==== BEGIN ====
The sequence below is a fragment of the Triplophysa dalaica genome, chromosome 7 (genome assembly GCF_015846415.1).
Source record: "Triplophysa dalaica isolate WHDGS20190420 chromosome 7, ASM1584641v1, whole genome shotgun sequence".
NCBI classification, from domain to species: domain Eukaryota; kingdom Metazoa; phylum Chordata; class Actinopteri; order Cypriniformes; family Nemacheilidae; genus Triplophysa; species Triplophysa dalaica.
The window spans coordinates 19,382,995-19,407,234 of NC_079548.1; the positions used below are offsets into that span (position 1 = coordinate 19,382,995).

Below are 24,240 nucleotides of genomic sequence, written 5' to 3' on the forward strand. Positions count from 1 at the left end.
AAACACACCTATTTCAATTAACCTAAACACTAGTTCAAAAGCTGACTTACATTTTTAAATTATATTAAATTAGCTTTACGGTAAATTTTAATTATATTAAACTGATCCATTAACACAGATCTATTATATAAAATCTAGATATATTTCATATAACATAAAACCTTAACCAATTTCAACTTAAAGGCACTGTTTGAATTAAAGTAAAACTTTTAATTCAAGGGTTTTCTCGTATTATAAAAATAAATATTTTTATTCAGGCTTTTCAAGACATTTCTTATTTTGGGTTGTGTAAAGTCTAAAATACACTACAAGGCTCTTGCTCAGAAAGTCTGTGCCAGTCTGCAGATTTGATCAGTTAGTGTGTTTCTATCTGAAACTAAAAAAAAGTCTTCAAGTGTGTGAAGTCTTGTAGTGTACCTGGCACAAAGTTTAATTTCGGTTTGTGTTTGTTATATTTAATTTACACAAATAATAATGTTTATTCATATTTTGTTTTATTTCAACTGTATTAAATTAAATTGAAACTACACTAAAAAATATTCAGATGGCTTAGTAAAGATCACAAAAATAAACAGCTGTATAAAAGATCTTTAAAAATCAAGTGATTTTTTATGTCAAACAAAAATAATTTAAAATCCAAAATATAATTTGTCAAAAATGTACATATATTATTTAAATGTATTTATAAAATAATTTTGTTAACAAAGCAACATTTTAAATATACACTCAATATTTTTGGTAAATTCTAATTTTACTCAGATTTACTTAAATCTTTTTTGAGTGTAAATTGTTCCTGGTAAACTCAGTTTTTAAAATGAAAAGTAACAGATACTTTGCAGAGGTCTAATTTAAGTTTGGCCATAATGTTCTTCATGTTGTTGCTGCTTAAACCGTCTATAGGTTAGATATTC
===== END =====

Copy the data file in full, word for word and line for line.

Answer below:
The sequence below is a fragment of the Triplophysa dalaica genome, chromosome 7 (genome assembly GCF_015846415.1).
Source record: "Triplophysa dalaica isolate WHDGS20190420 chromosome 7, ASM1584641v1, whole genome shotgun sequence".
NCBI classification, from domain to species: domain Eukaryota; kingdom Metazoa; phylum Chordata; class Actinopteri; order Cypriniformes; family Nemacheilidae; genus Triplophysa; species Triplophysa dalaica.
The window spans coordinates 19,382,995-19,407,234 of NC_079548.1; the positions used below are offsets into that span (position 1 = coordinate 19,382,995).

Below are 24,240 nucleotides of genomic sequence, written 5' to 3' on the forward strand. Positions count from 1 at the left end.
AAACACACCTATTTCAATTAACCTAAACACTAGTTCAAAAGCTGACTTACATTTTTAAATTATATTAAATTAGCTTTACGGTAAATTTTAATTATATTAAACTGATCCATTAACACAGATCTATTATATAAAATCTAGATATATTTCATATAACATAAAACCTTAACCAATTTCAACTTAAAGGCACTGTTTGAATTAAAGTAAAACTTTTAATTCAAGGGTTTTCTCGTATTATAAAAATAAATATTTTTATTCAGGCTTTTCAAGACATTTCTTATTTTGGGTTGTGTAAAGTCTAAAATACACTACAAGGCTCTTGCTCAGAAAGTCTGTGCCAGTCTGCAGATTTGATCAGTTAGTGTGTTTCTATCTGAAACTAAAAAAAAGTCTTCAAGTGTGTGAAGTCTTGTAGTGTACCTGGCACAAAGTTTAATTTCGGTTTGTGTTTGTTATATTTAATTTACACAAATAATAATGTTTATTCATATTTTGTTTTATTTCAACTGTATTAAATTAAATTGAAACTACACTAAAAAATATTCAGATGGCTTAGTAAAGATCACAAAAATAAACAGCTGTATAAAAGATCTTTAAAAATCAAGTGATTTTTTATGTCAAACAAAAATAATTTAAAATCCAAAATATAATTTGTCAAAAATGTACATATATTATTTAAATGTATTTATAAAATAATTTTGTTAACAAAGCAACATTTTAAATATACACTCAATATTTTTGGTAAATTCTAATTTTACTCAGATTTACTTAAATCTTTTTTGAGTGTAAATTGTTCCTGGTAAACTCAGTTTTTAAAATGAAAAGTAACAGATACTTTGCAGAGGTCTAATTTAAGTTTGGCCATAATGTTCTTCATGTTGTTGCTGCTTAAACCGTCTATAGGTTAGATATTC